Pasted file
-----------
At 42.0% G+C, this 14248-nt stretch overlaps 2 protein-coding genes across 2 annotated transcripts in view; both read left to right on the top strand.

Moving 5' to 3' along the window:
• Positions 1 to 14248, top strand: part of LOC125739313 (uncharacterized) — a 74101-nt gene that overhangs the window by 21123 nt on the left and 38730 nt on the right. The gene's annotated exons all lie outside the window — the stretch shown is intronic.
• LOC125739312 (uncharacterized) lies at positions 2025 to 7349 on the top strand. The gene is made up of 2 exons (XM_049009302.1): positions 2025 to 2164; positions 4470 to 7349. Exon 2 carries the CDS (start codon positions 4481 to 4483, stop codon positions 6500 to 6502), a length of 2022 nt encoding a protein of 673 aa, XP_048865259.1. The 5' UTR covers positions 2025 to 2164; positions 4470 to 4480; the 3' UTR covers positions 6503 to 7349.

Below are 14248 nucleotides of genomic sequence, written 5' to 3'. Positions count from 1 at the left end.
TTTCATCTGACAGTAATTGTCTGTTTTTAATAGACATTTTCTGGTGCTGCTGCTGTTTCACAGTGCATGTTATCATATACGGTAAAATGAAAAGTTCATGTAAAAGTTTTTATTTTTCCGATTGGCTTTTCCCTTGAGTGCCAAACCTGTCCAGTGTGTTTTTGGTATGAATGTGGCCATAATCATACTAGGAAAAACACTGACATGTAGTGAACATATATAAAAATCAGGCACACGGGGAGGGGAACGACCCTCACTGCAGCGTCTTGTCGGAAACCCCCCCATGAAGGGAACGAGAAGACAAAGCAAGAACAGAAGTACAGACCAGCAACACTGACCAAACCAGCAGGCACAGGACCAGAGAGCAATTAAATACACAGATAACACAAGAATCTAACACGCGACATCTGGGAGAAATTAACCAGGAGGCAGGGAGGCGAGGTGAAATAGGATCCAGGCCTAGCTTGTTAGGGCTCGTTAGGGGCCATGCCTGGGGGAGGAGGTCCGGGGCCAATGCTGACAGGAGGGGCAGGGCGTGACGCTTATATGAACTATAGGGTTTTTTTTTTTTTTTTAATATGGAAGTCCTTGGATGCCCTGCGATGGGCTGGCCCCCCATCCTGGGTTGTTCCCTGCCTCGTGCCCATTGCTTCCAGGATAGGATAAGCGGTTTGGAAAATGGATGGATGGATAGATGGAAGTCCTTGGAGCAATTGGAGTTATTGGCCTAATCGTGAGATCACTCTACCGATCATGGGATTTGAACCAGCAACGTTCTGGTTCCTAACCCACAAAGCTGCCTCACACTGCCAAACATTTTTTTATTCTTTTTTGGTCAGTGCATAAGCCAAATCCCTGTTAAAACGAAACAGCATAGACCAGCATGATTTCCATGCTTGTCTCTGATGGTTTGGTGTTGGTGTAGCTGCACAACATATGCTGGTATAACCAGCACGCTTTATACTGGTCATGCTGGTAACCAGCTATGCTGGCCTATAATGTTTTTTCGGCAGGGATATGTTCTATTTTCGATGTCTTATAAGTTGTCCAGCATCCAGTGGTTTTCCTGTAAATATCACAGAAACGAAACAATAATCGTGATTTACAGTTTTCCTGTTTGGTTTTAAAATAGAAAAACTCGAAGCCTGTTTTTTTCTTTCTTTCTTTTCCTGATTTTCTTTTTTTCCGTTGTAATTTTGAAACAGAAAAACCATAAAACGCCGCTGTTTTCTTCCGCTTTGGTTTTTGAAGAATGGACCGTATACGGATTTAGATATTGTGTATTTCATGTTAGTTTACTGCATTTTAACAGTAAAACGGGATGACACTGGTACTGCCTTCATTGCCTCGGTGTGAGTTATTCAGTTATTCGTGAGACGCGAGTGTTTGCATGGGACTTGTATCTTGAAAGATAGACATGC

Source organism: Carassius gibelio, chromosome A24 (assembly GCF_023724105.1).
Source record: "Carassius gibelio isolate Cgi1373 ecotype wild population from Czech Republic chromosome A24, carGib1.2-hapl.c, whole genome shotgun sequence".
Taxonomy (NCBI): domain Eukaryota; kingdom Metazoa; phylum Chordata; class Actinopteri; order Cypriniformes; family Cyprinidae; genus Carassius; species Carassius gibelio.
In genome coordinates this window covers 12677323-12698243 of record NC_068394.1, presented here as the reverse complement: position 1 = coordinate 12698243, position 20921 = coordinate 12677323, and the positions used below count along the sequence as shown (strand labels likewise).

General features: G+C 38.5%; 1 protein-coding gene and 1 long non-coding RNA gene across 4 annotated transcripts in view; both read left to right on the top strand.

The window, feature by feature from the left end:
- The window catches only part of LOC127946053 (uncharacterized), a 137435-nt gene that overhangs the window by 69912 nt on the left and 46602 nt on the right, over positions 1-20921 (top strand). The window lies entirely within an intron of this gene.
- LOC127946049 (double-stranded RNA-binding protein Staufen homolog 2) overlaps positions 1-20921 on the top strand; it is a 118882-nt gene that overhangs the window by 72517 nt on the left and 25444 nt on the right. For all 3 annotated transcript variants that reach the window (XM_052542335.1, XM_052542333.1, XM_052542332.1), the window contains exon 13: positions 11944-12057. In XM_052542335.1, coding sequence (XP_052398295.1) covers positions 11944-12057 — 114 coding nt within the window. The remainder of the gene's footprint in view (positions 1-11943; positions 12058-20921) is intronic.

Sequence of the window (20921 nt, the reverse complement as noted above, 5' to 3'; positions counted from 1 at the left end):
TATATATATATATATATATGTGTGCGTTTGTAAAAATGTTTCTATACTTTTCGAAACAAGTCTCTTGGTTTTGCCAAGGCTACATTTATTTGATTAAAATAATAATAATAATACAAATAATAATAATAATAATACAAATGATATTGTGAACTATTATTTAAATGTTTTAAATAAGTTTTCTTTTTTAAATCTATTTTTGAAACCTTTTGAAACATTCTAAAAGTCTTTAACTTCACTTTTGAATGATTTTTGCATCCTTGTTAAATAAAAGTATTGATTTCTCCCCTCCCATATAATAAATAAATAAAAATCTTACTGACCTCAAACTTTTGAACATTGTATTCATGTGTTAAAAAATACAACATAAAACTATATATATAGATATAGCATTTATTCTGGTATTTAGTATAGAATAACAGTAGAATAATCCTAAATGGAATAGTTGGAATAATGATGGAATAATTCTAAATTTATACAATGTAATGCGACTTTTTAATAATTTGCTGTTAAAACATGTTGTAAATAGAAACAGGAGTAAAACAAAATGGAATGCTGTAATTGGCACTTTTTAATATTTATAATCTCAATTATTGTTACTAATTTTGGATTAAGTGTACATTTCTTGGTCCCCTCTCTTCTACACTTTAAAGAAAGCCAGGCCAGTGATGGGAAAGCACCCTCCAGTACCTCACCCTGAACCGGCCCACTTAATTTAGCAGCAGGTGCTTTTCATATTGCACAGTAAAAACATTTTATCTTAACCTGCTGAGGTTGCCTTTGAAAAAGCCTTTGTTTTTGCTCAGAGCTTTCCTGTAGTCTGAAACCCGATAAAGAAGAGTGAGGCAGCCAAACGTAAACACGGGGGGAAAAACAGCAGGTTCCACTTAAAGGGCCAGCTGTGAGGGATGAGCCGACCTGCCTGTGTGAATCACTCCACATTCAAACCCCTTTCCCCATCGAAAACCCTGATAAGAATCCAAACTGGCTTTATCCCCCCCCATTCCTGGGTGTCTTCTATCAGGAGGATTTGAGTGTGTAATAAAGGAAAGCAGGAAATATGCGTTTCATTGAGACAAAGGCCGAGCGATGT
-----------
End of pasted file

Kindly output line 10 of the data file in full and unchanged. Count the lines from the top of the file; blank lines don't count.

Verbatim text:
In genome coordinates this window covers 12677323-12698243 of record NC_068394.1, presented here as the reverse complement: position 1 = coordinate 12698243, position 20921 = coordinate 12677323, and the positions used below count along the sequence as shown (strand labels likewise).